Eric Taylor and Andrew Dean walked into the locker room at North Wilkes High School in Hays, N.C., and tried not to look awestruck in front of their new teammates.

There was Justin Knox, from the University of North Carolina. There was Tracy Smith and Javier Gonzalez from North Carolina State. And there was all-Atlantic Coast Conference player Kyle Singler, from Duke, and his fellow Blue Devil, ACC Player of the Year, and first team All-American Nolan Smith.

Taylor and Dean played their college basketball at the University of Maine at Farmington. The North Atlantic Conference and the ACC are on opposite ends of the college basketball universe.
“It was,” Taylor said, “a little intimidating.”

“The things they can do on a basketball court are incredible,” Dean added. “Obviously, their athletic ability and work ethic are amazing.”

For 33 years, Mike Sumner has organized the ACC Barnstorming Tour. Each spring, Sumner puts together a team made up mostly of players who have just completed their college basketball careers at ACC schools, and they play six to 10 games around the Carolinas and Virginia. A portion of the proceeds from each game are donated to the Ronald McDonald House, and a portion benefits the hosting high schools.

Sumner’s son, Pet, recently finished his freshman season with the University of Maine at Farmington basketball team. That’s where Sumner saw Taylor and Dean play ball, and when a couple spots were open for this year’s tour, he invited the Beavers to play.

“I’ve always liked to get guys from small schools, and the next four years, I’m getting guys from Farmington,” said Sumner, who graduated from UNC in 1978 and was a suitemate of basketball star Phil Ford while in school.

Dean and Taylor had no reason to be intimidated. Singler was the first to introduce himself, and it didn’t take long for the UMF duo to fit in. Both are good basketball players at the Division III level.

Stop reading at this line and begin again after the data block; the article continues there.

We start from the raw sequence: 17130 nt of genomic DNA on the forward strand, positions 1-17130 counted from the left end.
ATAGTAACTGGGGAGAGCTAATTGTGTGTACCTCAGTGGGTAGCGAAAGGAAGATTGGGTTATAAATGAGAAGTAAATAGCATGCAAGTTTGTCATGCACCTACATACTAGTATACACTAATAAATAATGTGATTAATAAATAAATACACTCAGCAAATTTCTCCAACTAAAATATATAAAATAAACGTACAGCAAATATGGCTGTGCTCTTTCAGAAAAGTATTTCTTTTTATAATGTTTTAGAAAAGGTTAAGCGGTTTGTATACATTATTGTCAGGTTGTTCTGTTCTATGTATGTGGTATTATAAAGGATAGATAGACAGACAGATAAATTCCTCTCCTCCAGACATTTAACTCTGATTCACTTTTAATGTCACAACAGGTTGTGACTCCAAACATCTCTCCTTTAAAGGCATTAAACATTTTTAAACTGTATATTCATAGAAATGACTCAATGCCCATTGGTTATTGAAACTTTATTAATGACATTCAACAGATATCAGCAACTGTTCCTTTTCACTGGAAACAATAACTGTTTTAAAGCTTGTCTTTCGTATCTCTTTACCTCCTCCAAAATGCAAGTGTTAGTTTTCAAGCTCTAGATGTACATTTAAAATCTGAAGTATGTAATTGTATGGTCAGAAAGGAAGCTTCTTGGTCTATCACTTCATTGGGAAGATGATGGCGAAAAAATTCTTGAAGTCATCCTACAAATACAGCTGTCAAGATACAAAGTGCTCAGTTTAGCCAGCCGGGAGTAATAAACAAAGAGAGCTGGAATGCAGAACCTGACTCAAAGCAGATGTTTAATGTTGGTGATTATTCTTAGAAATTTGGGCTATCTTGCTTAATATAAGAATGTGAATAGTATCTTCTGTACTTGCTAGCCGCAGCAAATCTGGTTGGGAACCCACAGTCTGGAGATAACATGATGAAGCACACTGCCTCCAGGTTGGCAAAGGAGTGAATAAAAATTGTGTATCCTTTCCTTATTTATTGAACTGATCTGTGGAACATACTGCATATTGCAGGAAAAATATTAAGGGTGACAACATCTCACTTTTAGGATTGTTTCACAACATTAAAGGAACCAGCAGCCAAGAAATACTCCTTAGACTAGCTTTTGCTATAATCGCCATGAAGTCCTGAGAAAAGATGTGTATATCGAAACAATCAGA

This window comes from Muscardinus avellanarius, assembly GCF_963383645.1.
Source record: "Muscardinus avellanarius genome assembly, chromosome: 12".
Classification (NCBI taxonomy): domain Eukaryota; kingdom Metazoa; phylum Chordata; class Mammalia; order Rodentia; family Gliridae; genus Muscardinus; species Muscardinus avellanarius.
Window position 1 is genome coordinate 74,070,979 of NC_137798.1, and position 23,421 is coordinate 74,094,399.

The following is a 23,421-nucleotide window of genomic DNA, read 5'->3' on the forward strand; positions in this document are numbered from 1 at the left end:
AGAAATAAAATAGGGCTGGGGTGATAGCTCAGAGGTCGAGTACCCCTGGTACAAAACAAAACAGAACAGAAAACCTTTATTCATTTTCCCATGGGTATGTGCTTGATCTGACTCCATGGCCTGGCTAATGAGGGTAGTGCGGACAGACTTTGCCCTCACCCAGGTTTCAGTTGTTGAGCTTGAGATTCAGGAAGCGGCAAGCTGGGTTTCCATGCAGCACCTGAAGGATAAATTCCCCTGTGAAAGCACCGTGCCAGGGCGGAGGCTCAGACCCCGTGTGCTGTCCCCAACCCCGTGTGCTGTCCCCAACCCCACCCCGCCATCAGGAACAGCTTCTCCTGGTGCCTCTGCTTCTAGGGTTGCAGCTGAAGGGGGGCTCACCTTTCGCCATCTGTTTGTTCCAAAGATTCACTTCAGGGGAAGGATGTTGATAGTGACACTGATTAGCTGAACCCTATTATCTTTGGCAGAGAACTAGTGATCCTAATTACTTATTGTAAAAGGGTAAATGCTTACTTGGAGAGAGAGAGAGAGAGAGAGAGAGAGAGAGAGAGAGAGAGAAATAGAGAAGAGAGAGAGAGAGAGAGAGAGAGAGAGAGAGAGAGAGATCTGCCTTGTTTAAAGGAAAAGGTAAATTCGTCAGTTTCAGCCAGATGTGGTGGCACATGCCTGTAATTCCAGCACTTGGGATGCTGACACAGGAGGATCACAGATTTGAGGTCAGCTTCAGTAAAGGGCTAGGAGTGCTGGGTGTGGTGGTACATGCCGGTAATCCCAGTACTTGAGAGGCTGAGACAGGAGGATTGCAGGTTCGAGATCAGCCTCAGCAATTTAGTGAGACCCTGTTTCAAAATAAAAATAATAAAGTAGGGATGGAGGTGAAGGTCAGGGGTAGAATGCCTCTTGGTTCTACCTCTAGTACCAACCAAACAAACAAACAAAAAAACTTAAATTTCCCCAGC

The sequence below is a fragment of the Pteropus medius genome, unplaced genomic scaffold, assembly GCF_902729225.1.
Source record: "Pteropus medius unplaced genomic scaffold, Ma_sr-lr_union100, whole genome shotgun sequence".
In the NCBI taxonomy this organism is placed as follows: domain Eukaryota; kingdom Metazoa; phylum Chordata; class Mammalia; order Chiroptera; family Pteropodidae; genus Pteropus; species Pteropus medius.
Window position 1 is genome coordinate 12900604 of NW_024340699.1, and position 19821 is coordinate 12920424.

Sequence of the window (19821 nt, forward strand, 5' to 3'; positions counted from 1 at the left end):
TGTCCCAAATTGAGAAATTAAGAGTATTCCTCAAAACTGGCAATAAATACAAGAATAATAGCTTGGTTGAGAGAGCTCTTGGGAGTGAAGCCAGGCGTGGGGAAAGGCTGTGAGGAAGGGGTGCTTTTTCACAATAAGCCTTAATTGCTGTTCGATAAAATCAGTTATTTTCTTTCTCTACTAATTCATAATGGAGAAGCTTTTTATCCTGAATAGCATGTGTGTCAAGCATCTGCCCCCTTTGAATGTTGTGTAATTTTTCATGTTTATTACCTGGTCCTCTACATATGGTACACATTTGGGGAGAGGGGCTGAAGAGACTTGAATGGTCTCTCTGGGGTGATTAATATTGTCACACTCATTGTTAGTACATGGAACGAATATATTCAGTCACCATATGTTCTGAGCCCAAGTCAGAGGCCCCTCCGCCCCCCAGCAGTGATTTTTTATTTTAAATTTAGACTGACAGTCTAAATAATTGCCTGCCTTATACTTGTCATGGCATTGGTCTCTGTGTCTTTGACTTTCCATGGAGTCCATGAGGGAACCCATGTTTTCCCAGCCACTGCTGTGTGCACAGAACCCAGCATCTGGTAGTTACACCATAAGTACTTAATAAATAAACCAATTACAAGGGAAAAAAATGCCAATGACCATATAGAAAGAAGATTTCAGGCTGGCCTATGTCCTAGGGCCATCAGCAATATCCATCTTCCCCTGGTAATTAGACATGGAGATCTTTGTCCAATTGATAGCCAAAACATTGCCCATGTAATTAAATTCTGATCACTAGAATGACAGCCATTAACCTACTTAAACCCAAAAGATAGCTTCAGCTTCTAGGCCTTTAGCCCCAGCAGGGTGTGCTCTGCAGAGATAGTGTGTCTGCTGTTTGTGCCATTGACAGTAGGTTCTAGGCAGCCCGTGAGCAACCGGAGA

An Oakland native, Taylor averaged 17.1 points and 8.6 rebounds for the Beavers this season and was a two-time all-NAC first team selection. Dean, of Gorham, averaged 11.1 points per game and shot 41 percent from 3-point range.

In his first game with the ACC players, Taylor scored 18 points and averaged 13 with the team. Dean was one of the team’s top shooters.

“Nolan told me after the third game that E.T. (Taylor) could play Division I ball. He’s just all heart,” Sumner said. “Deano made something like 20 of 30 3-pointers. It was automatic.”

Taylor didn’t hear of Smith’s praise until he returned home.

“Wow. That’s a real good feeling, coming from him,” Taylor said.

On the next to last stop of the tour, April 12 in Asheboro, N.C., Dean put on what might’ve been the highlight of the entire week. Each game included a 3-point shootout and a slam dunk contest. Dean participated in the 3-point shootout that night, and Taylor stretched and watched.

“All of a sudden he’s made five or six in a row,” Taylor said. “When he made the eighth, I stood up, and when he made nine and 10, the crowd went crazy. All the ACC players jumped up and gave him high fives.”

Singler, an excellent shooter in his own right, had to follow Dean’s act. Taylor and Dean don’t recall how many Singler made, but it wasn’t a perfect 10.

“When I happened to make all 10, Kyle looked at Eric and was like, ‘Wow.’ ” Dean said.

Taylor and Dean signed autographs after games and told fans who had never heard of them or their school about UMF. They got to tour the Dean Smith Center in Chapel Hill, where they met current Tar Heels Harrison Barnes and Tyler Zeller. They played with some of the best college basketball players in the country. They had the time of their hoops-playing lives.

“More than anything else, they represented their school well,” Sumner said.

Playing on the ACC Barnstorming Tour gave Taylor the closure he didn’t get at UMF, where he was hindered by a broken hand late in the season.

“I was kind of disappointed to go out like that,” Taylor said, “but this was nice.”

Added Dean: “It was definitely an interesting experience, playing with those guys.”

Nobody would deny the difference in talent between the ACC and UMF. But for a week, Taylor and Dean proved when you hustle and work hard, in small doses, the gap can be a crack, not a canyon.

Travis Lazarczyk — 861-9242
[email protected]

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